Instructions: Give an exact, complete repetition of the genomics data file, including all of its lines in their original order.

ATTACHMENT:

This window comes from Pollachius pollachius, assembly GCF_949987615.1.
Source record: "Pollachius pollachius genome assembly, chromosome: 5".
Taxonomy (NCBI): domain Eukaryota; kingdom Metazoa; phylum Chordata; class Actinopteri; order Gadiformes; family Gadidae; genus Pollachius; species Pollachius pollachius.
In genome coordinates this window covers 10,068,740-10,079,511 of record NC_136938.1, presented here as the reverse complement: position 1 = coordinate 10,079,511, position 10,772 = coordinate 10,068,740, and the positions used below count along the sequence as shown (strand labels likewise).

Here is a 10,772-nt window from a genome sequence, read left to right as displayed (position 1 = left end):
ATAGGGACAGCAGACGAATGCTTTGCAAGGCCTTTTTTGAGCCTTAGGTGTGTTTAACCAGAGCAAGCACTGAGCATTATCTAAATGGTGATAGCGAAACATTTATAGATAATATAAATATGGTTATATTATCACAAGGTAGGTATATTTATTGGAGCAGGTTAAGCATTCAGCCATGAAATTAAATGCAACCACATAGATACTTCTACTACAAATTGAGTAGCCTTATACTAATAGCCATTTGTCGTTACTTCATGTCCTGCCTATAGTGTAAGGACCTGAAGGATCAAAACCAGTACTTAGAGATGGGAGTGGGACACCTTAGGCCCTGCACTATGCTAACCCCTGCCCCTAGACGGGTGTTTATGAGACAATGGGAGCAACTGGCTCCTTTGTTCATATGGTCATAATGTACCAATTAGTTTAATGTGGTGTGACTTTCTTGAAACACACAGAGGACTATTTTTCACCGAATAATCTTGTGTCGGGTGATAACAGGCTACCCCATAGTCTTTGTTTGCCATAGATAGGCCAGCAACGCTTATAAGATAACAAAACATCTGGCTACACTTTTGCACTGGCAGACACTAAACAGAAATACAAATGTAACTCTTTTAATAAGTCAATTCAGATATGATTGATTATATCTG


This window comes from Pollachius pollachius, assembly GCF_949987615.1.
Source record: "Pollachius pollachius genome assembly, chromosome: 5".
Taxonomy (NCBI): domain Eukaryota; kingdom Metazoa; phylum Chordata; class Actinopteri; order Gadiformes; family Gadidae; genus Pollachius; species Pollachius pollachius.
In genome coordinates this window covers 10,068,740-10,079,511 of record NC_136938.1, presented here as the reverse complement: position 1 = coordinate 10,079,511, position 10,772 = coordinate 10,068,740, and the positions used below count along the sequence as shown (strand labels likewise).

Here is a 10,772-nt window from a genome sequence, read left to right as displayed (position 1 = left end):
ATAGGGACAGCAGACGAATGCTTTGCAAGGCCTTTTTTGAGCCTTAGGTGTGTTTAACCAGAGCAAGCACTGAGCATTATCTAAATGGTGATAGCGAAACATTTATAGATAATATAAATATGGTTATATTATCACAAGGTAGGTATATTTATTGGAGCAGGTTAAGCATTCAGCCATGAAATTAAATGCAACCACATAGATACTTCTACTACAAATTGAGTAGCCTTATACTAATAGCCATTTGTCGTTACTTCATGTCCTGCCTATAGTGTAAGGACCTGAAGGATCAAAACCAGTACTTAGAGATGGGAGTGGGACACCTTAGGCCCTGCACTATGCTAACCCCTGCCCCTAGACGGGTGTTTATGAGACAATGGGAGCAACTGGCTCCTTTGTTCATATGGTCATAATGTACCAATTAGTTTAATGTGGTGTGACTTTCTTGAAACACACAGAGGACTATTTTTCACCGAATAATCTTGTGTCGGGTGATAACAGGCTACCCCATAGTCTTTGTTTGCCATAGATAGGCCAGCAACGCTTATAAGATAACAAAACATCTGGCTACACTTTTGCACTGGCAGACACTAAACAGAAATACAAATGTAACTCTTTTAATAAGTCAATTCAGATATGATTGATTATATCTG